Please use this identifier to cite or link to this item: http://hdl.handle.net/10553/46962
Title: Introducing the Algerian Mitochondrial DNA and Y-Chromosome Profiles into the North African Landscape
Authors: Bekada, Asmahan
Fregel, Rosa
Cabrera, Vicente M.
Larruga, José M.
Pestano, Jose 
Benhamamouch, Soraya
González, Ana M.
UNESCO Clasification: 32 Ciencias médicas
Keywords: High-Resolution Analysis
Mtdna Haplogroup-H
Sub-Saharan Africa
Near-Eastern
Genetic-Structure, et al
Issue Date: 2013
Journal: PLoS ONE 
Abstract: North Africa is considered a distinct geographic and ethnic entity within Africa. Although modern humans originated in this Continent, studies of mitochondrial DNA (mtDNA) and Y-chromosome genealogical markers provide evidence that the North African gene pool has been shaped by the back-migration of several Eurasian lineages in Paleolithic and Neolithic times. More recent influences from sub-Saharan Africa and Mediterranean Europe are also evident. The presence of East-West and North-South haplogroup frequency gradients strongly reinforces the genetic complexity of this region. However, this genetic scenario is beset with a notable gap, which is the lack of consistent information for Algeria, the largest country in the Maghreb. To fill this gap, we analyzed a sample of 240 unrelated subjects from a northwest Algeria cosmopolitan population using mtDNA sequences and Y-chromosome biallelic polymorphisms, focusing on the fine dissection of haplogroups E and R, which are the most prevalent in North Africa and Europe respectively. The Eurasian component in Algeria reached 80% for mtDNA and 90% for Y-chromosome. However, within them, the North African genetic component for mtDNA (U6 and M1; 20%) is significantly smaller than the paternal (E-M81 and E-V65; 70%). The unexpected presence of the European-derived Y-chromosome lineages R-M412, R-S116, R-U152 and R-M529 in Algeria and the rest of the Maghreb could be the counterparts of the mtDNA H1, H3 and V subgroups, pointing to direct maritime contacts between the European and North African sides of the western Mediterranean. Female influx of sub-Saharan Africans into Algeria (20%) is also significantly greater than the male (10%). In spite of these sexual asymmetries, the Algerian uniparental profiles faithfully correlate between each other and with the geography.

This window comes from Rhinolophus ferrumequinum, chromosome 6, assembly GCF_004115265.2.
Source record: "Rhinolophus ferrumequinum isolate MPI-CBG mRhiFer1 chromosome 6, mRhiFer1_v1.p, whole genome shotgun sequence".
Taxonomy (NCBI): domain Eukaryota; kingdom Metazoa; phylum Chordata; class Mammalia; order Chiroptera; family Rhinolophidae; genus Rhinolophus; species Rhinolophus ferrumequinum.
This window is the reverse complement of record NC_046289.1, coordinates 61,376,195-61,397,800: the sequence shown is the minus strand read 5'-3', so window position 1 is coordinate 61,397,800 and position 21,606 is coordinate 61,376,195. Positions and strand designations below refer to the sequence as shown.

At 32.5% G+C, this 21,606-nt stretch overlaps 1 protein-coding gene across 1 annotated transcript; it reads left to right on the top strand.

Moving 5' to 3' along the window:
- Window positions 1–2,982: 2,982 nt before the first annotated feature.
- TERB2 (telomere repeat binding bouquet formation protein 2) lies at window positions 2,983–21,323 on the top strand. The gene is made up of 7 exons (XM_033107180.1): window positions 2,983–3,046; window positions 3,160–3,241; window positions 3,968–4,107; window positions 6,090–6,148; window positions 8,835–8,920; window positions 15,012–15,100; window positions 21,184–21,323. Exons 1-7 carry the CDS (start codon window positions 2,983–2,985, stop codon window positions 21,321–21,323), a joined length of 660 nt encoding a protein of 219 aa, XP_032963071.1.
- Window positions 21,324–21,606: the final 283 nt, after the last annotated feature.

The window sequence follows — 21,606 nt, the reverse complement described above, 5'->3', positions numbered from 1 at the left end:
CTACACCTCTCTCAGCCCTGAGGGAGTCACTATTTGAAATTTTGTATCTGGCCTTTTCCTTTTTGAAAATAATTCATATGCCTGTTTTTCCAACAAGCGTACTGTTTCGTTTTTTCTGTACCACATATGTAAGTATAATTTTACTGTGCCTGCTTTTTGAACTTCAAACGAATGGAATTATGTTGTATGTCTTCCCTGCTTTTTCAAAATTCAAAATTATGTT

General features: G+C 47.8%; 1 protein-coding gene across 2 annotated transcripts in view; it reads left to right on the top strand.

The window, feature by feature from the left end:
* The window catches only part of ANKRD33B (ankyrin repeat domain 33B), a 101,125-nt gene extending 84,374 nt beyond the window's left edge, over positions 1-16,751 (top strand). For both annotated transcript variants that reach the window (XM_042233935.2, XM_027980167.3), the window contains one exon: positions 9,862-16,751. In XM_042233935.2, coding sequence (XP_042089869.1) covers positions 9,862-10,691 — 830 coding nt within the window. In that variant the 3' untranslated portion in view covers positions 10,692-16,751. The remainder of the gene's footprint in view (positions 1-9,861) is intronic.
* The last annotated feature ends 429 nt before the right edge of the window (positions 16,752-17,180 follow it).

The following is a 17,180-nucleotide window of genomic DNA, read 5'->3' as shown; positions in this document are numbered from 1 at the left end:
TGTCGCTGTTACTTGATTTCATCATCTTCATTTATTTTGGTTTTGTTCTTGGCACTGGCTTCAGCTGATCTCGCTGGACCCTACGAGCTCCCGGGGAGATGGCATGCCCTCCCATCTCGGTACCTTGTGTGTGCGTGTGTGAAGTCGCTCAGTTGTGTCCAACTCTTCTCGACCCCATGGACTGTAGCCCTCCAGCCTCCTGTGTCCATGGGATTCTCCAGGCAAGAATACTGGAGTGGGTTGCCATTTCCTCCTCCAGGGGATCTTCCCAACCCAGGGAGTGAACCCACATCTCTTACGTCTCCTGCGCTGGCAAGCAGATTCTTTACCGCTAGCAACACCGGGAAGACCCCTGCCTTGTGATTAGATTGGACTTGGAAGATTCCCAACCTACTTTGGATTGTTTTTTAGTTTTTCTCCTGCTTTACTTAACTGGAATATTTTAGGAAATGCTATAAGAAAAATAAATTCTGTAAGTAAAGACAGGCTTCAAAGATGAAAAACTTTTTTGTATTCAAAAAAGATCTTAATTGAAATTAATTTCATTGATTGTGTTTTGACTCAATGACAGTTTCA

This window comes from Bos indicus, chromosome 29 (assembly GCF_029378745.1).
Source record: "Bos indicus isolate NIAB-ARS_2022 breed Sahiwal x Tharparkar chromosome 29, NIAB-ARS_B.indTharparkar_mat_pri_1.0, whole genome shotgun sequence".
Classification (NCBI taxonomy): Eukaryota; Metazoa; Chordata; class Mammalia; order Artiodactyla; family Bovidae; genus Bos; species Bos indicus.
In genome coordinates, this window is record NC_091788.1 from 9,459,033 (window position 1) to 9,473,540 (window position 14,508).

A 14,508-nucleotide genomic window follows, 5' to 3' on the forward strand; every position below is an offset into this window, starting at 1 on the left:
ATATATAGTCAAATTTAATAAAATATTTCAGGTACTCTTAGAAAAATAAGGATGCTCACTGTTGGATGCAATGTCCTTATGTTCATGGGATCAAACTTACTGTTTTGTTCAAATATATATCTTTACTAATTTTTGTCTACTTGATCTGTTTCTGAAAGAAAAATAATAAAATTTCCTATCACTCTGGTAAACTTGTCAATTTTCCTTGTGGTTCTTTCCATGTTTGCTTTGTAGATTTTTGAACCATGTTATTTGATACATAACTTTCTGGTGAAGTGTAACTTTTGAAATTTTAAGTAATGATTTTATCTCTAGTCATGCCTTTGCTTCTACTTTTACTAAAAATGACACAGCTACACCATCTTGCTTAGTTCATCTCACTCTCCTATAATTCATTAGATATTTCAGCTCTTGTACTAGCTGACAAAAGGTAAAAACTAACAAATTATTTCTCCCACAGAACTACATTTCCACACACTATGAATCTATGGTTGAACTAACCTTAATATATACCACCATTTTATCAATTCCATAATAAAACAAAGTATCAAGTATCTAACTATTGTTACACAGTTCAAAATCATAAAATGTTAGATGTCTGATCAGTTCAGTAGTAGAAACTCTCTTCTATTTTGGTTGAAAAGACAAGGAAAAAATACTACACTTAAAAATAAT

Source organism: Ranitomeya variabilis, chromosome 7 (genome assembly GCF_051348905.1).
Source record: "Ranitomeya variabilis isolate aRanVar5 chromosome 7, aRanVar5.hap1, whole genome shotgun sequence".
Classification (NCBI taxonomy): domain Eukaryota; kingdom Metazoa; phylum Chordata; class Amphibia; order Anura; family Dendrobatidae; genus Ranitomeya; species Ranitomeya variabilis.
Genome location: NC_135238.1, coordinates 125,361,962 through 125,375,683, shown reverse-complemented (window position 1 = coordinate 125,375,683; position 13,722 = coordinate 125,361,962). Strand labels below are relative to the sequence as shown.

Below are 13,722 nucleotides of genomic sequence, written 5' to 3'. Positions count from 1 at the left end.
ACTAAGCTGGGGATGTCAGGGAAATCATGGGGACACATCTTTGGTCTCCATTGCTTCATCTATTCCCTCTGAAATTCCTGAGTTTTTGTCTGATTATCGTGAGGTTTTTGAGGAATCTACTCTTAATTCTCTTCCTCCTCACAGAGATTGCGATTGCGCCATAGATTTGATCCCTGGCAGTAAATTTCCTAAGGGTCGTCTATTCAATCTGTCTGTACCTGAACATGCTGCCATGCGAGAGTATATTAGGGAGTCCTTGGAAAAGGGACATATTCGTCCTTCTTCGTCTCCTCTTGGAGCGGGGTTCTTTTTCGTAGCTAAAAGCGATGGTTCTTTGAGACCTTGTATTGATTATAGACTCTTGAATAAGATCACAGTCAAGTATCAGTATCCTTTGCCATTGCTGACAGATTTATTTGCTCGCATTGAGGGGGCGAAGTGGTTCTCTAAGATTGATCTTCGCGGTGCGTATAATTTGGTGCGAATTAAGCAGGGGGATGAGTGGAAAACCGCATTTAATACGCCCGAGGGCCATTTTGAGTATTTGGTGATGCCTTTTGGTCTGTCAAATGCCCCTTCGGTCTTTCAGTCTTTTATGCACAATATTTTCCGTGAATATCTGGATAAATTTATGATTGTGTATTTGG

URI: http://hdl.handle.net/10553/46962
ISSN: 1932-6203
DOI: 10.1371/journal.pone.0056775
Source: PLoS ONE [EISSN 1932-6203], v. 8 (2), (Febrero 2013)
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